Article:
No promise on ‘The Mountaintop’

No promise on ‘The Mountaintop’
Samuel L. Jackson portrays Dr. Martin Luther King, Jr., left, and Angela Bassett portrays Camae in Katori Hall’s play “The Mountaintop,” at the Bernard B. Jacobs Theater in New York.
AP Photo/The O+M Company, Joan Marcus
AP Photo/The O+M Company, Joan Marcus

What Dr. Martin Luther King Jr. revealed in a Dream speech acclaimed for its visionary insight seems to be challenged nightly on Broadway at the Bernard B. Jacobs Theatre.

Granted the arguments of contention are penned by playwright Katori Hall and voiced by thespians Samuel Jackson and Angela Bassett, still they resonate with toxic malignancy to defy the credibility of the man who won a Nobel Peace Prize for his dedication to human decency.

In the play “The Mountaintop” MLK’s dream is transformed to a nightmarish premonition in Memphis, Tennessee on the eve of his assassination. Disregarding the historic accounts that identify the Baptist minister as a deeply religious, honest, shepherd, the production exploits vulnerable and perhaps contrived aspects to win appeal with audiences.

Repetitive use of the N-word, flagrant consumption of alcohol, a suggestion that the Civil Rights leader might seduce a lowly hotel worker, and any number of theatrical enhancements aid in bolstering the attraction which was originally billed for a limited engagement.

Neither Jackson – who portrays the assassinated Black leader – nor Bassett — depicting Camae, the hotel’s angelic messenger seem to ever capture the full attention one might expect from a Broadway production. Instead, patrons seem awed by revelations from room-service at the reputed Lorraine Hotel.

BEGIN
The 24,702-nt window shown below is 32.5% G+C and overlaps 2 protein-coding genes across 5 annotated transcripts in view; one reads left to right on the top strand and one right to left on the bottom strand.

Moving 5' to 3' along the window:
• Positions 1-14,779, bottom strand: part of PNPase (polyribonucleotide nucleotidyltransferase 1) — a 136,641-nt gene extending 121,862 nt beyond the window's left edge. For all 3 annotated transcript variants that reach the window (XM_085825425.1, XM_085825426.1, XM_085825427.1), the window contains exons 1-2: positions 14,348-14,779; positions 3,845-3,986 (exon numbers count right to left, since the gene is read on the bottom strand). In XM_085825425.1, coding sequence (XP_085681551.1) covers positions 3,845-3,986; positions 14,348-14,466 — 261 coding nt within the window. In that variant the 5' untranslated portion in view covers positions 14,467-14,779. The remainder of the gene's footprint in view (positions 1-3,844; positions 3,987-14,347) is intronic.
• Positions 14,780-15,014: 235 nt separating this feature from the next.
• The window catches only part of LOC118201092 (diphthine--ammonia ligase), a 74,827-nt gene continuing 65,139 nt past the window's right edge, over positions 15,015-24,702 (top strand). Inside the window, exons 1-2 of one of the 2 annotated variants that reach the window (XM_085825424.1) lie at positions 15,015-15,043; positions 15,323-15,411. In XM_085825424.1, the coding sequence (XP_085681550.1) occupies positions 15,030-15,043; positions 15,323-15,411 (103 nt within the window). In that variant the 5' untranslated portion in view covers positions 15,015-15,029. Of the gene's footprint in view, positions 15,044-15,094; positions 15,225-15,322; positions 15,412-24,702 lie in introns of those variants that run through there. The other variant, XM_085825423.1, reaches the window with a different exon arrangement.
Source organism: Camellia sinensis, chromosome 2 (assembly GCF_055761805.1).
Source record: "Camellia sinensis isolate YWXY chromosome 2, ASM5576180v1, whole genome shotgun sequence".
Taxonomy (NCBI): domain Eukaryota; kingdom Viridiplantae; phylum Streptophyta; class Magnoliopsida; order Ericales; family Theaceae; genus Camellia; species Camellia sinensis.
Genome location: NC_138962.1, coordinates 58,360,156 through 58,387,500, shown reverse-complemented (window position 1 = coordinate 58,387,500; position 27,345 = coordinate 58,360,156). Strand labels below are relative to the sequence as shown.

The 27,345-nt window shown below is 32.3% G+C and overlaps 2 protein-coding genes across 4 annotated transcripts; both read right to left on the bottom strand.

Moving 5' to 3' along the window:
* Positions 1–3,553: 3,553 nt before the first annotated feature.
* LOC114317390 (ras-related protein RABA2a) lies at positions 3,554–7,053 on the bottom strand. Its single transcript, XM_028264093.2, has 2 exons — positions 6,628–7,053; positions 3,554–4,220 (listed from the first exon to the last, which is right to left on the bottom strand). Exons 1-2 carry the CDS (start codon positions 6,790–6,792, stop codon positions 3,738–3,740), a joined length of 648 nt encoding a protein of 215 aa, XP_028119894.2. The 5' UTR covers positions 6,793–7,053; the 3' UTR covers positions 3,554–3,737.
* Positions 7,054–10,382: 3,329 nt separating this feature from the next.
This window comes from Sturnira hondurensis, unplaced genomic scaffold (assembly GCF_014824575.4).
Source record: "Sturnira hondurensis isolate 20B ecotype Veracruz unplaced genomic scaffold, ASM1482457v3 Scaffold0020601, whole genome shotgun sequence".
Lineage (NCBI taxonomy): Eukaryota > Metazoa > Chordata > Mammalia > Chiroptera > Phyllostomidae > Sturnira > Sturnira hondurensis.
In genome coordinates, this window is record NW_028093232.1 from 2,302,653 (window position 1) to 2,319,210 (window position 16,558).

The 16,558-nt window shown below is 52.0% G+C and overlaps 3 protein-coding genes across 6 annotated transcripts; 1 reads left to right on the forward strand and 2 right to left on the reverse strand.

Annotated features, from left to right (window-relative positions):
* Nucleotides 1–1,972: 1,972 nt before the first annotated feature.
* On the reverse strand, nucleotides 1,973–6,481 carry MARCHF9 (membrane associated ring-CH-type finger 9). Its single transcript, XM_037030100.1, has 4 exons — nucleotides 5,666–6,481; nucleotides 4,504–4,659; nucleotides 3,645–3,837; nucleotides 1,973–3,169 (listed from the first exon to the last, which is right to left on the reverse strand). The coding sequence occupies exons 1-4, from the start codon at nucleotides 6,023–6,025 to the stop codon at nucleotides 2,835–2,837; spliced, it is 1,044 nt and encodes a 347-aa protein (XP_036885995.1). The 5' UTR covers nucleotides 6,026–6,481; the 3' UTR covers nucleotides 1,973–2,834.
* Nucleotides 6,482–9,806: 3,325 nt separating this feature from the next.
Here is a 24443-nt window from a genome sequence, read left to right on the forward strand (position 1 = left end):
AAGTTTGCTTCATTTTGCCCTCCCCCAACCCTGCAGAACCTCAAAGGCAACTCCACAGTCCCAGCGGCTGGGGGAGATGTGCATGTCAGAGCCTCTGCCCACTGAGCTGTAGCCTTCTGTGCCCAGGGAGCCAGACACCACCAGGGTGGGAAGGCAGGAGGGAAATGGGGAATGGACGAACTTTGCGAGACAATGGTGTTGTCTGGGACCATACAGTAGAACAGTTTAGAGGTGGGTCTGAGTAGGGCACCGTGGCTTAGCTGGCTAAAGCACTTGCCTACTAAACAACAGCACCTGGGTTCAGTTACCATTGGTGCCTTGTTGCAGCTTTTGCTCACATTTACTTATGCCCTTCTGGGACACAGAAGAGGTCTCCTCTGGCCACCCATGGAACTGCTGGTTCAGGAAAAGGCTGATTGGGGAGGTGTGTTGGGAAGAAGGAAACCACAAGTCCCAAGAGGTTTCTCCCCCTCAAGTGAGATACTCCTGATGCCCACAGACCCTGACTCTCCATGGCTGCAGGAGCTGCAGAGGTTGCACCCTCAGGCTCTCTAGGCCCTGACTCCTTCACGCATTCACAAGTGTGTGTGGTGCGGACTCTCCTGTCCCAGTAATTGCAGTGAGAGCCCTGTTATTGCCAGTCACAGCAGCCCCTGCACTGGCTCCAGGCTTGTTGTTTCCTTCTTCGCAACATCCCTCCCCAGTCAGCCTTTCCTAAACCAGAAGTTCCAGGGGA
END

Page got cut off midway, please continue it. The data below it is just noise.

First presented in London, England, the production won a measure of acclaim there.

Here, audiences are pondering the merit and reason why such a damning, diatribe is passing for theater.

Some who have been to “The Mountaintop” consider it an insult to the King legacy.

“What was that all about?” Don Thomas, a patron asked after seeing the comedic/drama. “What was all that about…and the anti-Jesse Jackson stuff, why?”

‘Color Rwanda, Campaign To Benefit War Victims

A philanthropic drive to help the estimated 20,000 Rwandan children born of rape during the 1994 genocide there mobilized sympathizers to purchase coloring books composed of drawings from youths from the African nation. Organized by Foundation Rwanda in conjunction with LBi Syrup, a “Color Rwanda With Hope” benefit and art exhibition was held to raise funds for the women and children. Reportedly, many of the women who were raped are now afflicted by HIV/AIDS and also shunned by society and their families. The goal is to raise funds to aid the reported 20,000 youths who will turn 17 next year and are unable to attend secondary schools without assistance.

“Art has the ability to cross borders, win hearts and change minds,” a Foundation spokesperson said. Allegedly, profits from the coloring book will benefit disfranchised families to pursue education which “provides endless possibilities for the future, helping people grow and accomplish their biggest dreams.”

Drawings in the book reflect simple items such as a football, a house, plants, water tap, images of stick figures holding hands, a tree, a car, bird or cloud – which is interpreted to reflected the desires of the youths yearning for clean air, water, family and peace. During the fundraiser, a film reprising the horrors of the 100 day war reflected the arbitrary murders of more than three quarters of a million of the population. Marcus Samuelsson, UNICEF ambassador and celebrity chef provided the keynote address to guests along with Foundation Rwanda Executive Director Jules Shell and LBi Syrup CEO Omino Gardezi who gave impassioned messages about the importance of the cause. The purchase of a single coloring book, they said could support one child’s annual secondary school education.

“The brush is in your hand…color Rwanda with hope!” a campaign mantra stated.

For more info. on the campaign log onto

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